Forbes France’s Interview with Tawakkol Karman

It has been 10 years since Tawakkol Karman, “the mother of the revolution”, received the Nobel Peace Prize for her peaceful action in Yemen.

However, the country is now threatened with implosion due to a civil war that has lasted for more than 7 years. The struggle by the Nobel Prize laurate recently named to Facebook's oversight board is therefore far from over. Forbes will now explore the current situation in Yemen with the youngest recipient of the Nobel Peace Prize.

Tawakkol was born in 1979 in Ta'izz, Yemen, and was instructed by her father to find solutions rather than wait for them. Karman has not returned physically to Yemen since 2014 for fear of not being able to use her voice and continue her advocacy worldwide. Today, her presence is visible in several international forums, universities and events to address the issues faced by women in Yemen and the Arab world. She continues to work with her foundation, created in 2005, Women Journalists Without Chains.


What lessons have you learned after ten years of the Arab Spring revolutions?

Tawakkol Karman: “Hopes were high that a radical transformation would take place. We were fighting for a citizen state at the time. However, the war obstructed all these aspirations and cast its shadow over the whole of society, thus delaying hoped-for transformations indefinitely. Millions of young Arabs have been left without hope and over 100,000 Yemenis have already lost their lives. In the south of my country, the pro-Saudi coalition is now threatening to implode due to fratricidal struggles between Islamists and separatists. The Arab revolutions were late and their outbreak provided us with a historic opportunity to catch up with our time. But the world order supported the counter-revolutions – some countries saw our freedom as a threat to them and our calls for change as a personal attack.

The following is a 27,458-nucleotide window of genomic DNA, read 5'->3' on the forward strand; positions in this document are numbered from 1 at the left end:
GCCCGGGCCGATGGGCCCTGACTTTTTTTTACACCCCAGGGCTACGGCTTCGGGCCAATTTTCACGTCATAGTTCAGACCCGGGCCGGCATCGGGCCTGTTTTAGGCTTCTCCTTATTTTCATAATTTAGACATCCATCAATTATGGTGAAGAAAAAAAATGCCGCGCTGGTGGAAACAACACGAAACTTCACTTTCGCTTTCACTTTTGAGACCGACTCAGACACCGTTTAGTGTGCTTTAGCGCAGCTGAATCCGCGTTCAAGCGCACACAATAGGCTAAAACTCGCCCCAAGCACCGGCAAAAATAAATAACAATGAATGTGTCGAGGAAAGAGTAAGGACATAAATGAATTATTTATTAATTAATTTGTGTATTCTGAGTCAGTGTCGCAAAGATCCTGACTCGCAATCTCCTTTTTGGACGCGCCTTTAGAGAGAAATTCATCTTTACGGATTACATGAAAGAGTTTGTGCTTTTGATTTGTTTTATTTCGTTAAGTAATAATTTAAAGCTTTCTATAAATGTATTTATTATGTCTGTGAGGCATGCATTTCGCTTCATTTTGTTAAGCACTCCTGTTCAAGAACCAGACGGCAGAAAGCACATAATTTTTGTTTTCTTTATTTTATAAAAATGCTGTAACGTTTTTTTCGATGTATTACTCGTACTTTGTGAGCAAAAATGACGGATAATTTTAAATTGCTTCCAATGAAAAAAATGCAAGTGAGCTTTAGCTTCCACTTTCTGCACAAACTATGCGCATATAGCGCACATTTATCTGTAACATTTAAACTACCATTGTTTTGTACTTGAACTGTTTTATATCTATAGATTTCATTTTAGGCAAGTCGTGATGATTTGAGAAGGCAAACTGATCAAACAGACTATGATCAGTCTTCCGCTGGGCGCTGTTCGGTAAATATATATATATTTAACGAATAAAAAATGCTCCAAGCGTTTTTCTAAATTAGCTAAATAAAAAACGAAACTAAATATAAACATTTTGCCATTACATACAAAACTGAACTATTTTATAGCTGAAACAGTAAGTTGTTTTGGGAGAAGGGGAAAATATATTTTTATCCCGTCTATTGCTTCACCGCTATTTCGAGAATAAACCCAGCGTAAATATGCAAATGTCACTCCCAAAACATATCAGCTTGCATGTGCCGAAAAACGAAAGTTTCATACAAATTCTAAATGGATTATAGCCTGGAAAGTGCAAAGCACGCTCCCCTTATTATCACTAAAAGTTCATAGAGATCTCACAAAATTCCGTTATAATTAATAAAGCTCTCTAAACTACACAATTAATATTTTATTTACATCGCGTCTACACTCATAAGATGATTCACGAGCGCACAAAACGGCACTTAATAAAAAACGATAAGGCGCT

The change we have initiated will never stop, however. This civil war ravaging the country for more than 7 years must end as quickly as possible. At the end of August 2021, UN Secretary General Antonio Guterres announced the appointment of Swedish diplomat Hans Grundberg as new envoy for Yemen, after the departure of Briton Martin Griffiths who had noted the failure of negotiations to resolve this devastating conflict. Over the past decade, the world- as is the case in Yemen- has seen hideous types of wars created by dictatorships seeking revenge on their revolting societies. However, wanting to be free is stronger than death and destruction, and the future belongs to us, not to murderers.


What is the recent achievement related to women's rights you are most proud of? And what problem do you think the struggle for empowerment does face today?

T.K.: In Yemen, 30% of government seats and positions were allocated to women, as stipulated in the draft constitution resulting from the national dialogue. This was before the Iranian-backed coup, with Saudi and Emirati complicity, undermined the transition process produced by the Yemeni revolution.